23 2 / 2013
Never understood why nurses document “bowel sounds in all four quadrants.” Can anyone explain?
01 2 / 2013
Hello Kaiser SF!
I told you that I’d publish a list of all my references, so here we go:
Uhm, you’re looking at my Tumblr blog right now.
Examples of The Old and the New
Caroline Hampton Halsted: the first to use rubber gloves in the operating room was a fascinating read, and provided me with the Aseptic technique history I used, and who knew — the BMJ reprinted Lister’s seminal work, Antiseptic Principle in the Practice of Surgery.
Here’s Scott Weingart’s post on DSI and his article (that took over a year to get published in print!) from JEM, Preoxygenation, Reoxygenation, and Delayed Sequence Intubation in the Emergency Department (PubMed).
Seth Trueger (@mdaware), Scott Weingart (@emcrit), Chris Nickson (@precordialthump), high-quality medical education, emergency medicine (@HQMedEd), Michelle Lin (@M_Lin) and Ryan Radecki (@emlitofnote) all contributed to the Twitter conversation.
History of Medicine
The Becker Exhibits at Wash U provided me with images and information on the history of medical literature and journals. Stephen Abrahamson wrote a great article on CME: Research in Continuing Medical Education. An Historical Review.
Peer Review Concerns
There are a number of papers discussing and criticizing peer review; they include the papers I referenced in my talk: Quantitative analysis of sponsorship bias in economic studies of antidepressants and Classical peer review: an empty gun.
Cost of Journals
The Origins of FOAMed
- JAMA Podcast
- Persiflagers Infectious Disease Puscast
- Evidence-Based Therapeutics Podcast
- SCCM Podcast
The Apps (iTunes Store Links)
- Larry Mellick’s Youtube Procedures
- Youtube Epley Maneuver
- Rahul Patwari’s Med School Youtube Videos
- NEJM Procedure Videos
Social Media Guidelines
Other Tools I Didn’t Get To
- Google Reader
- Google Scholar
- You can subscribe the University of Maryland’s Emergency Medicine pearl here.
In Your Daily Practice
- The Captain Morgan Hip Reduction Technique Videos
- TheNNT’s Minor Head Injury in Adults in the Emergency Department
- The UMEM Topic list
31 1 / 2013
03 8 / 2012
Ryan Radecki’s post got me in a tizzy, a tizzy I’ve been meaning to write about for awhile now, where he talks about validation of the Vancouver Chest Pain Rule; it also ties in nicely with my thoughts on this whole “CT Coronary Angio” NEJM article that’s getting all this buzz, too.
Mel Herbert said this before, and I’m going to say it a little bit differently: we’re sadly moving from the art of medicine to the click of medicine.
Let me explain.
I worry that we as a specialty (Emergency Medicine) are heading toward being as mind-numbing as the trauma services are nowadays:
- You have trauma? You get pan scan.
- You have chest pain? You get troponin.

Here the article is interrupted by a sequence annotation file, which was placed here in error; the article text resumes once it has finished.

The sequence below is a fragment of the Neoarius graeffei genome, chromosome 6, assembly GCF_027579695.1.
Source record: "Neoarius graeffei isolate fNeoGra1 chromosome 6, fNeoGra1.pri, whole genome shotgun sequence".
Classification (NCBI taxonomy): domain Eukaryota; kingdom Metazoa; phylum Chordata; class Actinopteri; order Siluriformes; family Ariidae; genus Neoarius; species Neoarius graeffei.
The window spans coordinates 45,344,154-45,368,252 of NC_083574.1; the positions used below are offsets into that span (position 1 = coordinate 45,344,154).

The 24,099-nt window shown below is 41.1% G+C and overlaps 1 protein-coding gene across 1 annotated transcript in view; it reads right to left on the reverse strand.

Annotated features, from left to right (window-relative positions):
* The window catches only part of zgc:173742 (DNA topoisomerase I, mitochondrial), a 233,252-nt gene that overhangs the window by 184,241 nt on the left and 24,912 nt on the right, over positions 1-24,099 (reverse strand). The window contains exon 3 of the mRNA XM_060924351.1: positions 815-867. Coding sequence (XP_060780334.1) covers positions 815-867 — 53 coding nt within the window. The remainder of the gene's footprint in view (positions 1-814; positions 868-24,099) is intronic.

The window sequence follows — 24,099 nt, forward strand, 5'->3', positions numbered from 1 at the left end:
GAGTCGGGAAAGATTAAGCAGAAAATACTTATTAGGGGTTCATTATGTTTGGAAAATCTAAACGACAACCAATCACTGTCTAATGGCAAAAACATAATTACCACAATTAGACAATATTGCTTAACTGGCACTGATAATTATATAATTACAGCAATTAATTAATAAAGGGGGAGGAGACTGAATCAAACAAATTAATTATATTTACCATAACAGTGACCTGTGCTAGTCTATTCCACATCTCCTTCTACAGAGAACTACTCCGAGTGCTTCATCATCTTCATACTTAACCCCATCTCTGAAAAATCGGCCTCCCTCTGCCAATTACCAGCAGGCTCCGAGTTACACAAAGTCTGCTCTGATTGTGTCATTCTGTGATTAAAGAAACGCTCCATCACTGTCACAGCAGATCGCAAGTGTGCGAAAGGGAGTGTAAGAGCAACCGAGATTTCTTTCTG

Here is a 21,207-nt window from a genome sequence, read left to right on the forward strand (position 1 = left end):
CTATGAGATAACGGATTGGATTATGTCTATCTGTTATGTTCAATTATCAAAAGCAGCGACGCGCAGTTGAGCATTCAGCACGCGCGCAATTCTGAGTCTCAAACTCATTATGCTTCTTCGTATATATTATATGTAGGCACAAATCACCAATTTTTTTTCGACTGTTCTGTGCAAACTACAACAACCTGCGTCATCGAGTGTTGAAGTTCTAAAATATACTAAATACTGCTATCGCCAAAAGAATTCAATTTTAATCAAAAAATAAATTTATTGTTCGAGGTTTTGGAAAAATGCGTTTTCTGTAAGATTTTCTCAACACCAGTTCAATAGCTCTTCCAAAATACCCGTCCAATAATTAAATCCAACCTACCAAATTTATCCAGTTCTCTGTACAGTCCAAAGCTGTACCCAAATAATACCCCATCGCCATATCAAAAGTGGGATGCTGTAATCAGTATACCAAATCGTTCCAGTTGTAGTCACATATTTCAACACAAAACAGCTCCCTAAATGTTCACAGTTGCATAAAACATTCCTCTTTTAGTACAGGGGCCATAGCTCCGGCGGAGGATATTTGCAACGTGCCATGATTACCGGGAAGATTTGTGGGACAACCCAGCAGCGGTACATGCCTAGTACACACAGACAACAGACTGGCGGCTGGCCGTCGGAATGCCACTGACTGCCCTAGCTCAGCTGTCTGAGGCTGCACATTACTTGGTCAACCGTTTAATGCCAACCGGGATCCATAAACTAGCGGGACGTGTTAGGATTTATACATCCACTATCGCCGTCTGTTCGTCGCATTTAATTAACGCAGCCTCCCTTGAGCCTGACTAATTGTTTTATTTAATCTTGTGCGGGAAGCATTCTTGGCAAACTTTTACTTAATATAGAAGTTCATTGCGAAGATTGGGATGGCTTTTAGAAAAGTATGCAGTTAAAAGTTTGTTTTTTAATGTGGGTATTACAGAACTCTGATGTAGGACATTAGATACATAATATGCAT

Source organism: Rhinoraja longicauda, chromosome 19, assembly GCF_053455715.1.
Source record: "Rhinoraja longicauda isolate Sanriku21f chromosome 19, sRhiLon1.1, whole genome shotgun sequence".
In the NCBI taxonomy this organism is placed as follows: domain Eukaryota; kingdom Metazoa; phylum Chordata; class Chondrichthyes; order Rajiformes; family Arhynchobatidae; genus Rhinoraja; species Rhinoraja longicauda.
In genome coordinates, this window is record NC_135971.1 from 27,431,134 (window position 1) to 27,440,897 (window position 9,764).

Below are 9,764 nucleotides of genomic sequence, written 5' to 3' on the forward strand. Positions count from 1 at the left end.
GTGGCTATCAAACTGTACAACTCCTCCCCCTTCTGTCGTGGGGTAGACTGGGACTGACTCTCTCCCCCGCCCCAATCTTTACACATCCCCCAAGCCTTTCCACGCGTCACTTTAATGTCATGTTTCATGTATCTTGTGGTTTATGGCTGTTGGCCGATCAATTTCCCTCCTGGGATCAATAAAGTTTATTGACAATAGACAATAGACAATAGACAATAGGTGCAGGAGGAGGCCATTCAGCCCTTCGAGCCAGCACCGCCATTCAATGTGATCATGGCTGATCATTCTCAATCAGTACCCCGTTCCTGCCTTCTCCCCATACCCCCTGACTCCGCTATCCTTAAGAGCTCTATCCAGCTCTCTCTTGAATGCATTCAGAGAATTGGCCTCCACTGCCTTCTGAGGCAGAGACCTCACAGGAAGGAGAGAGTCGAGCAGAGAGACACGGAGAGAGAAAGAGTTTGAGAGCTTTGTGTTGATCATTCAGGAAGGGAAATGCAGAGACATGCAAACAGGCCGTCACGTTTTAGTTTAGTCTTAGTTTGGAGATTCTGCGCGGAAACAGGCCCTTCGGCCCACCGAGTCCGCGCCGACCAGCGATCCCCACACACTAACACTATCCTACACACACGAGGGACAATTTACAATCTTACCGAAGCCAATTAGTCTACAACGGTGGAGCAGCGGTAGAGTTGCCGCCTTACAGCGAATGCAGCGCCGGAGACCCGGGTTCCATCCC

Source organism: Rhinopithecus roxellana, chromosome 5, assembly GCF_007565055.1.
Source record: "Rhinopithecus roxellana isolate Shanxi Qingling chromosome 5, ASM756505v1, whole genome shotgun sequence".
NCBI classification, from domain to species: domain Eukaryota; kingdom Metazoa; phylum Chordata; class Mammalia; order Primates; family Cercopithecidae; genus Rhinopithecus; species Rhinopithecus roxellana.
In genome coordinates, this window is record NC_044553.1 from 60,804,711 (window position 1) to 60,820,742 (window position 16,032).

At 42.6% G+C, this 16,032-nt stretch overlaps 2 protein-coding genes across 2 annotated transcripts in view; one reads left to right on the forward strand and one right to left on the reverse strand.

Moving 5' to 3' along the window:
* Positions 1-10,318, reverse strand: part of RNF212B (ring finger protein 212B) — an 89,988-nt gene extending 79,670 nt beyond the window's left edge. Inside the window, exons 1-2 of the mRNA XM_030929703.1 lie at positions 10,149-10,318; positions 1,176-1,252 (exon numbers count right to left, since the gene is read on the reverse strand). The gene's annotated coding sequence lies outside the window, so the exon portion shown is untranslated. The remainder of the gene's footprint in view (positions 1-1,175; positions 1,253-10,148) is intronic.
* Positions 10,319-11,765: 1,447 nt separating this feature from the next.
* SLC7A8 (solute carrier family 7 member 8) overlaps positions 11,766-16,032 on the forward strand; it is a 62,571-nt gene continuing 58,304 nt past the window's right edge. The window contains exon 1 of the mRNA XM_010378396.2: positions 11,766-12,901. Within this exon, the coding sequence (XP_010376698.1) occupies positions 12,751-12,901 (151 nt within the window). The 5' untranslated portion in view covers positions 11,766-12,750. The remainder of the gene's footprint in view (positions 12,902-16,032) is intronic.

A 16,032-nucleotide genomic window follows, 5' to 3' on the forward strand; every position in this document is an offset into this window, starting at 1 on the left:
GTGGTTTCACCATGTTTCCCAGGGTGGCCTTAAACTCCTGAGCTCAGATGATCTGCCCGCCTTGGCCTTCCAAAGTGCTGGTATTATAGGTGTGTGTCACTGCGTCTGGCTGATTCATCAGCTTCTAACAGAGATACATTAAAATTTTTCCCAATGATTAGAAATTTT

Obviously there are other causes of chest pain besides acute coronary syndrome (more on that in another post), but once you’ve gotten to a point with the patient that you think you’re down to ACS vs. other atypical weird chest pain you can’t diagnose in the ED but is not life threatening (esophageal spasm, GERD, anxiety, etc), it’s so damn easy to just “Click: EKG, Troponin” (and we’re all reasonably worried about missing an MI for a whole host of reasons) that we just click, without considering pre-test probability in any of this.
So let’s compare these two articles:
You’ll notice that the Vancouver Rule got people to less than 2% risk, which is really, really good — and that with troponins, probably would have been even better.
The NEJM article also had “good” outcomes. But you’ll notice that these people got into the study if they were 40-74, and the Emergency Physician felt like they needed a workup for ACS. That’s the stinker, right there. Have we all just gone crazy (I’m included in the “we” here, too) and decided that everyone needs a workup for ACS? You take a low risk population (negative troponin, non-ischemic EKG, not a good story for ACS), and no matter what test you do on them, you’re not going to find much disease… because they’re low-risk to begin with.
You could take low-risk patients and do a coronary CT on them to decide they don’t have coronary artery disease, but you could also take low-risk patients and apply a silly test to them: you’re low risk if you’ve eaten cheese. (See, it works, because they’re already defined as low risk!)
But it’s just so damn easy to click and order a CT coronary angiogram on them that it’s going to happen to people who didn’t need the test in the first place.
I worry that we’ll start applying this test to low-risk patients — as the NEJM article suggests — and end up first, doing harm. Anyone else feel the same way?